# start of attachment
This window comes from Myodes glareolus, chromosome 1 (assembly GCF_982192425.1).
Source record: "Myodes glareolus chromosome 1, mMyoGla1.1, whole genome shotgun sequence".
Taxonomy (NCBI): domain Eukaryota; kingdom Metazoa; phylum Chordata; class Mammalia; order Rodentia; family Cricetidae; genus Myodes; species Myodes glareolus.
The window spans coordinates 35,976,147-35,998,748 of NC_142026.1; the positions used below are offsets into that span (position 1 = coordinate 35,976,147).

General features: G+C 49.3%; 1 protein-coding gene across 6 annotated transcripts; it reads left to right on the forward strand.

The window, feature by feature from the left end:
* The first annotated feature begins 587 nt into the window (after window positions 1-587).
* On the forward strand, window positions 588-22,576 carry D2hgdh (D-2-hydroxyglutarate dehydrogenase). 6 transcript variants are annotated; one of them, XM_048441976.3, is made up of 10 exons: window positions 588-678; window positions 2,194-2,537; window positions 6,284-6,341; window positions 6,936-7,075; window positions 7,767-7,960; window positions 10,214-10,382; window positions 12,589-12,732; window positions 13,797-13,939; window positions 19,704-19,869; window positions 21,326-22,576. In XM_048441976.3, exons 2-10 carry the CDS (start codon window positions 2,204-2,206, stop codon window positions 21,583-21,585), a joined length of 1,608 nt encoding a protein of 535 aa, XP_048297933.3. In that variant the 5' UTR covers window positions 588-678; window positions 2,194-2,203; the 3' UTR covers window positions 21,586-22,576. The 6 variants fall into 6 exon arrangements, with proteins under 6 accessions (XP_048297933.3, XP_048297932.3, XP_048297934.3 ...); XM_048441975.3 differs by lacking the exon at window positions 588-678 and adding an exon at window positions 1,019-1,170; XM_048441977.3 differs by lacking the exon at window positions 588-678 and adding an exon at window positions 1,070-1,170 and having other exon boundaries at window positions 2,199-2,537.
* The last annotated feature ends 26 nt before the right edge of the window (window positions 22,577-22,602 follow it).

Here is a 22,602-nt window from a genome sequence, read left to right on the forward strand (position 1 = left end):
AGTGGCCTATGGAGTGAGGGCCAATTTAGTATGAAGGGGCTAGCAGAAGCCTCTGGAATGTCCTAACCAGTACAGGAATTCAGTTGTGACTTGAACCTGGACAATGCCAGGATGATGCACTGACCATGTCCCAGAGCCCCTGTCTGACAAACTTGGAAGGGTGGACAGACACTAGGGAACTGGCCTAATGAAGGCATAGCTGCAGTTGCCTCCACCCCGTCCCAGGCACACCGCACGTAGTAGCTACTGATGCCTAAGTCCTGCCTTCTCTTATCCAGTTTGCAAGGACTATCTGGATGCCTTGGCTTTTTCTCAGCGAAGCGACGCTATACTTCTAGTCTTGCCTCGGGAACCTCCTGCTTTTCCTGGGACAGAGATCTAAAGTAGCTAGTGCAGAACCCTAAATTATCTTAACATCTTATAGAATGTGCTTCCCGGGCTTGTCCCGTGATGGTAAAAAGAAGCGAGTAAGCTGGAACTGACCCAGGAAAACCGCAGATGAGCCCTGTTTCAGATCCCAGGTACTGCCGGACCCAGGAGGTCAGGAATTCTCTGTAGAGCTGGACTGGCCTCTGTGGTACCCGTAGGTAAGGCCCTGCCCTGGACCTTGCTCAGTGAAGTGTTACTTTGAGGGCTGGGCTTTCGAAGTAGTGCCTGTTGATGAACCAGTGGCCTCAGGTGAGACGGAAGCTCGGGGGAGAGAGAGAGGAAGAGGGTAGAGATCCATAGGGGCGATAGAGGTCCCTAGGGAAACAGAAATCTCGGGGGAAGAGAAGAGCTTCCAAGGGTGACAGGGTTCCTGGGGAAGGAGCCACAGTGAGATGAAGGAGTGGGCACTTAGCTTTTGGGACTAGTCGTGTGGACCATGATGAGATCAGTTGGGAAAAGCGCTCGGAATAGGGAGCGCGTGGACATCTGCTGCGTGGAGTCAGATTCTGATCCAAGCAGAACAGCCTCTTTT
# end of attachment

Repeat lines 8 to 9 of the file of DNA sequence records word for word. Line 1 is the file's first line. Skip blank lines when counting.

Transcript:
* On the forward strand, window positions 588-22,576 carry D2hgdh (D-2-hydroxyglutarate dehydrogenase). 6 transcript variants are annotated; one of them, XM_048441976.3, is made up of 10 exons: window positions 588-678; window positions 2,194-2,537; window positions 6,284-6,341; window positions 6,936-7,075; window positions 7,767-7,960; window positions 10,214-10,382; window positions 12,589-12,732; window positions 13,797-13,939; window positions 19,704-19,869; window positions 21,326-22,576. In XM_048441976.3, exons 2-10 carry the CDS (start codon window positions 2,204-2,206, stop codon window positions 21,583-21,585), a joined length of 1,608 nt encoding a protein of 535 aa, XP_048297933.3. In that variant the 5' UTR covers window positions 588-678; window positions 2,194-2,203; the 3' UTR covers window positions 21,586-22,576. The 6 variants fall into 6 exon arrangements, with proteins under 6 accessions (XP_048297933.3, XP_048297932.3, XP_048297934.3 ...); XM_048441975.3 differs by lacking the exon at window positions 588-678 and adding an exon at window positions 1,019-1,170; XM_048441977.3 differs by lacking the exon at window positions 588-678 and adding an exon at window positions 1,070-1,170 and having other exon boundaries at window positions 2,199-2,537.
* The last annotated feature ends 26 nt before the right edge of the window (window positions 22,577-22,602 follow it).